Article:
Detachably secured over the edge of the spring member 26 is a sound attenuating seal 28 which also serves as a padding means for providing comfort to the wearers ear. The seal 28 comprises a ring 30 of an elastically compressible material, such as sponge rubber, sponge plastic such as sponge polyurethane or other suitable material. If desired, the seal 28 may include a liquid, such as glycerine and water, which is contained in an envelope within the ring 30. For the purpose of comfort and for the ready securing of the seal 28 to the spring 26, the elliptically annular ring 30 is loosely covered with a layer 32 of vinyl material which tends to be airfilled. A flap 38 provided at the periphery of the cover 32 is adapted to fit over the radially outer edge surface of the spring 26, as best illustrated in FIG. 4. Thus, the seal 28 is securely held in position, but it may be readily removed and replaced in the event of a defect or in the event that the seal is worn or unsanitary. The cover layer has a protruberant portion 34 for fitting the hollow behind the ear of the wearer. The form of the seal 28, as noted before, is such that an opening 36 is provided which is of the same generally elliptical form as, and generally concentric with, the opening 24 of rigid shell 18 and of adequate area to provide free communication with the sound passage of the ear and with the space within the hollow member. The contour of the surface of the seal 28 and its cover 32 is such as to close off communication with the surrounding environment when the ear cup 14 is pressed against the ear, thereby to attenuate substantially sound from the surrounding environment.

In the use of the ear cup device of the present invention, it is most conventionally associated with a need .4 to communicate with the wearer. In this case an intercom arrangement is provided comprising an earphone 40 disposed within the hollow space of the rigid shell 18. For support of the earphone 40 a body 42, FIG. 4, of soundabsorbing material such as sponge polyurethane, is disposed within the cup 14. The body 42 is in the form of an elliptical annulus fitting the inner surface of the shell 18, and partly filling the space therein. The sound-absorbing body 42 has a generally centrally disposed pocket 44 formed therein, for receiving earphone 40. In order to retain the earphone in this pocket, a layer 46 of similar sound-absorbing material is adhesively secured to the body 42, the layer 46 having an opening 48 somewhat smaller than the opening of the pocket 44, so that the edge of the layer 46 may bear upon the earphone 40 to retain it in the pocket 44. A cushion 50 is secured to the side of the earphone 40 adjacent the wall 20 so that the earphone does not bear directly against the wall 20. A restricted opening is provided at the bottom of the shell 18 for electrical leads 54 connected to the earphone 40.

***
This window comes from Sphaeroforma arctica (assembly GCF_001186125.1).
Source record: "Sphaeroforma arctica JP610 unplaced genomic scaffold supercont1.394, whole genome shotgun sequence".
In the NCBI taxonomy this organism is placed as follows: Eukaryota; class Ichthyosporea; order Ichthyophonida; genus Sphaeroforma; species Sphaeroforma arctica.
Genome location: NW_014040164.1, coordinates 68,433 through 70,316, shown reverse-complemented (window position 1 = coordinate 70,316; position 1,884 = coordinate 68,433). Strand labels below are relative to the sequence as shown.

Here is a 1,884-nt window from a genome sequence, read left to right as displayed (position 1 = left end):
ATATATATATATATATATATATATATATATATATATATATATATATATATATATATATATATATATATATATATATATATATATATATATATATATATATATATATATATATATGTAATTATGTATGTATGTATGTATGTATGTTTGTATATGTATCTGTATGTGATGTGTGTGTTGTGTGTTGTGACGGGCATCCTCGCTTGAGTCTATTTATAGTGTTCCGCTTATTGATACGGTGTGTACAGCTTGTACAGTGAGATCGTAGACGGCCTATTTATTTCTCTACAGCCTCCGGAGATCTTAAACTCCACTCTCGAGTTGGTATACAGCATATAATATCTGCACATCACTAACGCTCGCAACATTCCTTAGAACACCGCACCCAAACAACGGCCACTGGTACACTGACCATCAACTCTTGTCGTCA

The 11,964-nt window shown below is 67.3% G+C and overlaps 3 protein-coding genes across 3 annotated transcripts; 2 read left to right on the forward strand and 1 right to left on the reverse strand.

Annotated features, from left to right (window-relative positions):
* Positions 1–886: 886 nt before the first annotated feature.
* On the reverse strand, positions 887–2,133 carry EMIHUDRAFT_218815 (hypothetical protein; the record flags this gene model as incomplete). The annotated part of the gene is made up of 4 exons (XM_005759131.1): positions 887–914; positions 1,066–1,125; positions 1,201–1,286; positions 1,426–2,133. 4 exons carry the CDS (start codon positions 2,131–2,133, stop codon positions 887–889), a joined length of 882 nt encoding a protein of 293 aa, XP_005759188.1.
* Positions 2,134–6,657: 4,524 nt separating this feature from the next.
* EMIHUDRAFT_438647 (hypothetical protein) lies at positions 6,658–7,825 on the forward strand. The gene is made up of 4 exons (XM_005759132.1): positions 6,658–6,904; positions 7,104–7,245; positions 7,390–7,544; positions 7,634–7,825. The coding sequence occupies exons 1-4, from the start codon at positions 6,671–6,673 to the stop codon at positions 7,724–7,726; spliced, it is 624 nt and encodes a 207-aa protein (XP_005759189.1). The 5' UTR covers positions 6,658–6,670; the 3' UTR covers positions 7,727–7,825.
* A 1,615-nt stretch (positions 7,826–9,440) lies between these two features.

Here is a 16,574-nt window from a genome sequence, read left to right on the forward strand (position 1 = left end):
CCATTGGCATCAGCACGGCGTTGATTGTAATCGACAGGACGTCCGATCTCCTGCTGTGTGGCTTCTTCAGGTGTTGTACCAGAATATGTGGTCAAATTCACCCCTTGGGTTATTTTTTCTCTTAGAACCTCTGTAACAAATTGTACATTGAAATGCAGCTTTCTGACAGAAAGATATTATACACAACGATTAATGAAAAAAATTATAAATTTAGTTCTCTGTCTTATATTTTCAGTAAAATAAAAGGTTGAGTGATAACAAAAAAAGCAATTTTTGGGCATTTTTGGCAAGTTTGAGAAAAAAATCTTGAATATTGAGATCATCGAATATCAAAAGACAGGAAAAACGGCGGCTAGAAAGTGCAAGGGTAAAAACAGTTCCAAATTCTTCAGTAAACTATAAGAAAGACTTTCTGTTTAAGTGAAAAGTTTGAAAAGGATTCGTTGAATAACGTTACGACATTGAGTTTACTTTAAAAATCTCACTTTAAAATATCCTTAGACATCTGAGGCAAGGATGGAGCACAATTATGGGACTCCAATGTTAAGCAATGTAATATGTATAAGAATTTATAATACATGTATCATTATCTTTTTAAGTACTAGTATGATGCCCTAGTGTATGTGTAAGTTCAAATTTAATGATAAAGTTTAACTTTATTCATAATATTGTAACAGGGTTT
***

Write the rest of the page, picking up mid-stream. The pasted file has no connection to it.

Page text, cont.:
Although in the preferred embodiment of the present invention the ear cup 14 has been illustrated in FIG. 4 as having a thickness dimension, that is, a dimension in the plane of FIG. 4 of the order of about three-fourths of an inch, it will be understood that variations may be made in the elliptical shape of this member. Thus, in an alternative embodiment of the ear cup there is provided a much greater thickness on the order of several inches. Such greater thickness is particularly useful when the ear cup is to be cooperatively associated with a helmet of the type having a large swell at the ear portion of the head of the wearer.